100's of Social Media Comments From Rental Arbitragers Have Confirmed the Bubble is Popping
....And this just a small sample of the countless messages seen on Facebook, Reddit, Twitter and Youtube.
Arbitrage Course Marketers are Blaming Airbnb for this Bubble Ending
One of the Arbitrage Course Creators came out with this video saying "We're Losing So Much Right Now. It's Sick."
As much as the Arbitrage course creators want to blame Airbnb 100% for their customers financial losses and impending bankruptcies, the fact is that we're now in a global recession, and arbitrage businesses are the first to be wiped out in a recession.
Despite Airbnb's controversial policy that many hosts are legitimately upset over, it's ultimately not Airbnb's fault these arbitragers are going to go under and lose their life savings in the process. It's a global crisis that is affecting everyone, and exposing the faulty business model.
By Definition, Arbitrage Never Works in the Long Run
Arbitrage opportunities don't typically last long, but this one came crashing down especially quickly.
Taking the coronavirus out of the equation, this idea was never a good one to begin with. Like every Get-Rich-Quick Scheme, the only people who came out on top from this are the people who sold the "secrets".
Anyone that has a basic economic education knows that arbitrage only works in the short term. In the long term, all arbitrage opportunities go away. As long as there is an arbitrage opportunity and low barriers to entry, more competition will enter the market, which leads to said arbitrage opportunity eventually going away... especially when "gurus" are broadcasting their arbitrage "secrets".
The Bad News: Housing Market Will Suffer in the Medium Term
There is no doubt that Airbnb property demand from investors has led to higher residential real estate prices in the last few years. Investors have done back-of-the-napkin math and converted residential properties to the new asset class of short-term-rental investment properties. This has led to higher housing prices in many residential markets.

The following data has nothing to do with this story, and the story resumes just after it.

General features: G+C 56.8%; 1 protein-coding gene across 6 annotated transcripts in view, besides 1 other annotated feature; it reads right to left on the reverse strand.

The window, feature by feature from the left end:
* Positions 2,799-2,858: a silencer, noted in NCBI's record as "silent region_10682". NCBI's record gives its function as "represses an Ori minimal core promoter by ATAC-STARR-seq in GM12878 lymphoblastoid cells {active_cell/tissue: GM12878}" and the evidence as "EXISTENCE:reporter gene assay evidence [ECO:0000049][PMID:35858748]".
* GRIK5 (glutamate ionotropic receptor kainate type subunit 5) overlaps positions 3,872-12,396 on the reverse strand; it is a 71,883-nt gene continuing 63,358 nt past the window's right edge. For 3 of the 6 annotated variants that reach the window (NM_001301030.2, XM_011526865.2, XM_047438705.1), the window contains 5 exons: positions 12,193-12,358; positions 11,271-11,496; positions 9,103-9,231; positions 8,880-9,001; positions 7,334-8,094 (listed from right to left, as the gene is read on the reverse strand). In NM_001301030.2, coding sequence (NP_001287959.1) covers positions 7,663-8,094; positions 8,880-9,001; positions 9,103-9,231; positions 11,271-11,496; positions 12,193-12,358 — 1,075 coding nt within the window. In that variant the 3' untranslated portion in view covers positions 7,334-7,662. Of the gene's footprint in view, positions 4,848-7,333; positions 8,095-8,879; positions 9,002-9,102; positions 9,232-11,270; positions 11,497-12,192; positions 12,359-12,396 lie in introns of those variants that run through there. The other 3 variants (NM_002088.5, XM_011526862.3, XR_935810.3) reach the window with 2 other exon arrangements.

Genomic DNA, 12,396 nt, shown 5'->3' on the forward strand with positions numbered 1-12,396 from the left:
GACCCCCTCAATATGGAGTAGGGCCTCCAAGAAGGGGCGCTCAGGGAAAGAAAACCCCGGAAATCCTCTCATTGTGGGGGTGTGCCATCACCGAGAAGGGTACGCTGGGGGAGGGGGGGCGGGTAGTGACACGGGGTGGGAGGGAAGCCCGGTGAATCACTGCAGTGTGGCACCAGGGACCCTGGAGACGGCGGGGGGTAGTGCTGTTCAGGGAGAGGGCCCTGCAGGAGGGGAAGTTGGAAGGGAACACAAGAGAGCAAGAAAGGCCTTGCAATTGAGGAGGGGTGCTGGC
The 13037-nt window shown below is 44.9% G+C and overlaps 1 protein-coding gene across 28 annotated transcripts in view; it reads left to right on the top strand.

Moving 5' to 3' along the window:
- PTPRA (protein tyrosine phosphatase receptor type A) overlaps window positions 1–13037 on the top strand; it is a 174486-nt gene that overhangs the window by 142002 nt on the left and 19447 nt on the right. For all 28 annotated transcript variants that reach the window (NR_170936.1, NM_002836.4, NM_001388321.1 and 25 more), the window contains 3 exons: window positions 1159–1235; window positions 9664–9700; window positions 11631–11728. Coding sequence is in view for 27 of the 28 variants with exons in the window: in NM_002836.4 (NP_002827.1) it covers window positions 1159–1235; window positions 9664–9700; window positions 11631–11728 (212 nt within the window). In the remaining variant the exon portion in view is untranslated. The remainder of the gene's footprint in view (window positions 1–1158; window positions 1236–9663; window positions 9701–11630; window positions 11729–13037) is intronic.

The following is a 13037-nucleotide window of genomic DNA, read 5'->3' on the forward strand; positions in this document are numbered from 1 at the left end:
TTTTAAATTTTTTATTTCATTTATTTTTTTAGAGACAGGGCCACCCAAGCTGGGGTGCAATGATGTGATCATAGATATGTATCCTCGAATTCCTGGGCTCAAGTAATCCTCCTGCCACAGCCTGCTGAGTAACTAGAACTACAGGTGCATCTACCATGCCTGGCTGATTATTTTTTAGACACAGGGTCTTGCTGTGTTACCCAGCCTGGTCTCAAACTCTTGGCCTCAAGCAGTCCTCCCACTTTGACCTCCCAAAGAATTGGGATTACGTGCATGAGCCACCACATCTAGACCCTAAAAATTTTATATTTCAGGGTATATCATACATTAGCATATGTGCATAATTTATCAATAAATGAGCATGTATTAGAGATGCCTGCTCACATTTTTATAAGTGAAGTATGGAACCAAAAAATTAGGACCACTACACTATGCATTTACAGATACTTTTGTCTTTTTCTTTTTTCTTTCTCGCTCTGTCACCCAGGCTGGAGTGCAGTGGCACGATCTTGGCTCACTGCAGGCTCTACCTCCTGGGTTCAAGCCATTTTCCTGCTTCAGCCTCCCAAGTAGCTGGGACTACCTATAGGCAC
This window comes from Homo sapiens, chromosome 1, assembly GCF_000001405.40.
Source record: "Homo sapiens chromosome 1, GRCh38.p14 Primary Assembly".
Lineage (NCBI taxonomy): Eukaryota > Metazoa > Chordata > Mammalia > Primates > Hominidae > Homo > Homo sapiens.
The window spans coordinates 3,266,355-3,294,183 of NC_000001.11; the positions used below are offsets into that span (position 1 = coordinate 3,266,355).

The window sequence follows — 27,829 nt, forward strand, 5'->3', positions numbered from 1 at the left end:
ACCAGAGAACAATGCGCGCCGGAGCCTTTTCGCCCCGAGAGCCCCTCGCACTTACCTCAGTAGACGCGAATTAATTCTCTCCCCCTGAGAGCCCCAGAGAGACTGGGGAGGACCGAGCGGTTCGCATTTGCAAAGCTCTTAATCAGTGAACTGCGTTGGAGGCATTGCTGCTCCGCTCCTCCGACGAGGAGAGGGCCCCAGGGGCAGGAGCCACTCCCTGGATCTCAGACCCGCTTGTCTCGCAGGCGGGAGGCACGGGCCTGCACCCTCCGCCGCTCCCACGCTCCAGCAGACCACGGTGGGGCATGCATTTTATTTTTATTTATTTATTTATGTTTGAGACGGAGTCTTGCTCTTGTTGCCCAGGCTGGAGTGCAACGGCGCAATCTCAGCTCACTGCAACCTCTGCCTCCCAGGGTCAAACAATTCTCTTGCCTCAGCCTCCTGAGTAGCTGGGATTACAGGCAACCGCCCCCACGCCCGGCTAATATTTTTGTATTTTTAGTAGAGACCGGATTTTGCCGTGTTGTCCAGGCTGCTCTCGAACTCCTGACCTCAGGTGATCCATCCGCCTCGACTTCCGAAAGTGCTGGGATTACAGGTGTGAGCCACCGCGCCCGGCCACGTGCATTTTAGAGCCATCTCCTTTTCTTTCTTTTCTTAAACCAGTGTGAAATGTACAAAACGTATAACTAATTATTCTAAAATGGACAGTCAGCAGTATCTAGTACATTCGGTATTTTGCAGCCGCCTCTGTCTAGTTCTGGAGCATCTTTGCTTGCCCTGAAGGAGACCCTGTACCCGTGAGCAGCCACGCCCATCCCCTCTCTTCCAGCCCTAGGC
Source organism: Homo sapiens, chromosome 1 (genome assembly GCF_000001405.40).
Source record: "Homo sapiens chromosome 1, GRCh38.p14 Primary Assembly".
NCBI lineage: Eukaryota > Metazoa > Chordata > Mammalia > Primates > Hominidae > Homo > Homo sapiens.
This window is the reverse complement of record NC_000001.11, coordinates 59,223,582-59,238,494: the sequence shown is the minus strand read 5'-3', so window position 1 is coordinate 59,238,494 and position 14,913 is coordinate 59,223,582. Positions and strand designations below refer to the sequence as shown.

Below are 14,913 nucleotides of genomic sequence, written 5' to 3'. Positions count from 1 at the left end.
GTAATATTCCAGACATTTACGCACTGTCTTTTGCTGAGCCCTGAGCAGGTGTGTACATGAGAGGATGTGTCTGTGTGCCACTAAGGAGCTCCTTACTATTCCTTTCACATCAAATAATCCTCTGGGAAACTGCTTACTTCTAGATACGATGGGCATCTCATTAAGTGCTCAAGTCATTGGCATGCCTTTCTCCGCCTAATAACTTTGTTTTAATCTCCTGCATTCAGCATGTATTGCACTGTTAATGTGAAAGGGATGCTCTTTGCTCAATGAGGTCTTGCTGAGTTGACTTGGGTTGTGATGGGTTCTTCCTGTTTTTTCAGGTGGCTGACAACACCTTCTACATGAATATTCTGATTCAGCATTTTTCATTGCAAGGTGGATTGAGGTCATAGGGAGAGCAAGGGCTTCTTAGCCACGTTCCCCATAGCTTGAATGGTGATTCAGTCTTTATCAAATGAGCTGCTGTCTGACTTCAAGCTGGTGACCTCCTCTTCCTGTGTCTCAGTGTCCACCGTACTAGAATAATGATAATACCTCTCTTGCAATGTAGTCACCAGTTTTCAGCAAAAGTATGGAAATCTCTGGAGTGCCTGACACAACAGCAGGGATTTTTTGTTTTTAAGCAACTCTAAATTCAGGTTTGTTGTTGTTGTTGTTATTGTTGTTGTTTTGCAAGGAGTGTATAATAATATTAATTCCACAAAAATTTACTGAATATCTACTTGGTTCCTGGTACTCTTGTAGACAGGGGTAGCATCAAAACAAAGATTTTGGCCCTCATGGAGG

With that said, housing prices will feel the affects of these arbitragers going under. A lot of these speculative properties are destined to go on sale. Contracts with landlords will be broken. Houses will be foreclosed on or sold in short sales. If these properties are converted back to long term rentals, the rents will go down due to a larger housing supply, leading to lower real estate prices. Any way you look at it, it looks like the housing market is in for a rough patch.
The Real Estate Market Has Already Seen a Huge Hit
Due to the unique circumstances we find ourselves in, no one is able to sell their properties right now. Realtors aren't allowed to work, people can't go look at house, etc. Therefore the only indication of where the housing market truly stands right now is in the public markets. This is Vanguard's real estate fund that is down 30% since the coronavirus started!
Not to mention, there is economic indicators that a housing bubble is long overdue, due to low interest rates and the ease of obtaining a mortgage again.
What Does this Mean for Legitimate VRMs and STR Property Owners?
Yes, VRMs are greatly affected by this Airbnb policy too, but they are in much better shape to survive than arbitragers. Generally speaking, VRMs and STR property owners have better reviews, more diversified OTAs, and have a more flexible business model to weather the storm (as painful as it may be). Additionally, many of these arbitrage rentals are being illegally rented against HOA and local regulations. Most of these arbitragers don't have legitimate enough businesses to get SBA loans.
Here's how business cycles always work:
1. The economic downturn starts and highly levered companies go out of business
2. Strong companies make sacrifices to weather the storm
3. Economy picks up again and strongest companies have less competition and do better than ever
This bubble is no different.
This Coronavirus Crisis Will Benefit the VRM Industry in the Long Run
During any economic downturn, the strongest businesses and business models always come out on top when all said and done. Market downturns shake a lot of the weaker competition out, leaving room for more profits and better business practices. VRMs business model is inherently better suited to weather the storm. VRM's aren't on the hook for monthly rent obligations like arbitragers are.
Instead of having to compete with fly-by-night arbitragers who are cutting all the corners, renting out properties illegally, etc, you will be competing with less players who are more ethical and give the market a better reputation. So just remember, however bad this might seem for you and your owners, remember, it could always be a lot worse.